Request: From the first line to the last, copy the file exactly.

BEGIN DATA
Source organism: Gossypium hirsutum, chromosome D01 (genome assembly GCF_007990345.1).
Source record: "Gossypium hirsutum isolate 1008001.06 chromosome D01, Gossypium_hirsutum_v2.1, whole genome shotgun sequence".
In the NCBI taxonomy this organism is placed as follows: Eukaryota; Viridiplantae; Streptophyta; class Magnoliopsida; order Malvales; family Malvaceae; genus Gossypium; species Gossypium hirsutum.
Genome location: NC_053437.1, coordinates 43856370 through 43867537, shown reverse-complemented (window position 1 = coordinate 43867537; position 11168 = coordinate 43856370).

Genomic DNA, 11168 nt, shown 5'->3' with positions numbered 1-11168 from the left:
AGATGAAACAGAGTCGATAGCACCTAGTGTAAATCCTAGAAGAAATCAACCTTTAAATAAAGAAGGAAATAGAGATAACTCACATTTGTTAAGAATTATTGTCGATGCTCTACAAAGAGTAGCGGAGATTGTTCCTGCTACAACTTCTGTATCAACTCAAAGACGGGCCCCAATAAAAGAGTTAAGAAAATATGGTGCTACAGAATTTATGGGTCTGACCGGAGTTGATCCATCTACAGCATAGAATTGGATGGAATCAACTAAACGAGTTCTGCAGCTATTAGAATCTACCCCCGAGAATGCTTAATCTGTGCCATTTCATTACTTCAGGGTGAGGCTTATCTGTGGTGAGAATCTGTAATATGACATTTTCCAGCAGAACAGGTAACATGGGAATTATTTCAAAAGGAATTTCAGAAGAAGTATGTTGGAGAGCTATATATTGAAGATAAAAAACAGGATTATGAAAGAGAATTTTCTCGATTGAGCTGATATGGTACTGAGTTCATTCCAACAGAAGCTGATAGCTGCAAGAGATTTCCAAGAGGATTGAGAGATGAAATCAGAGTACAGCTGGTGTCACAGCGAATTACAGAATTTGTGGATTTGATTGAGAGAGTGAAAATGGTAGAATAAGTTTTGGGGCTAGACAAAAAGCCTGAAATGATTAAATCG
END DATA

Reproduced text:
Source organism: Gossypium hirsutum, chromosome D01 (genome assembly GCF_007990345.1).
Source record: "Gossypium hirsutum isolate 1008001.06 chromosome D01, Gossypium_hirsutum_v2.1, whole genome shotgun sequence".
In the NCBI taxonomy this organism is placed as follows: Eukaryota; Viridiplantae; Streptophyta; class Magnoliopsida; order Malvales; family Malvaceae; genus Gossypium; species Gossypium hirsutum.
Genome location: NC_053437.1, coordinates 43856370 through 43867537, shown reverse-complemented (window position 1 = coordinate 43867537; position 11168 = coordinate 43856370).

Genomic DNA, 11168 nt, shown 5'->3' with positions numbered 1-11168 from the left:
AGATGAAACAGAGTCGATAGCACCTAGTGTAAATCCTAGAAGAAATCAACCTTTAAATAAAGAAGGAAATAGAGATAACTCACATTTGTTAAGAATTATTGTCGATGCTCTACAAAGAGTAGCGGAGATTGTTCCTGCTACAACTTCTGTATCAACTCAAAGACGGGCCCCAATAAAAGAGTTAAGAAAATATGGTGCTACAGAATTTATGGGTCTGACCGGAGTTGATCCATCTACAGCATAGAATTGGATGGAATCAACTAAACGAGTTCTGCAGCTATTAGAATCTACCCCCGAGAATGCTTAATCTGTGCCATTTCATTACTTCAGGGTGAGGCTTATCTGTGGTGAGAATCTGTAATATGACATTTTCCAGCAGAACAGGTAACATGGGAATTATTTCAAAAGGAATTTCAGAAGAAGTATGTTGGAGAGCTATATATTGAAGATAAAAAACAGGATTATGAAAGAGAATTTTCTCGATTGAGCTGATATGGTACTGAGTTCATTCCAACAGAAGCTGATAGCTGCAAGAGATTTCCAAGAGGATTGAGAGATGAAATCAGAGTACAGCTGGTGTCACAGCGAATTACAGAATTTGTGGATTTGATTGAGAGAGTGAAAATGGTAGAATAAGTTTTGGGGCTAGACAAAAAGCCTGAAATGATTAAATCG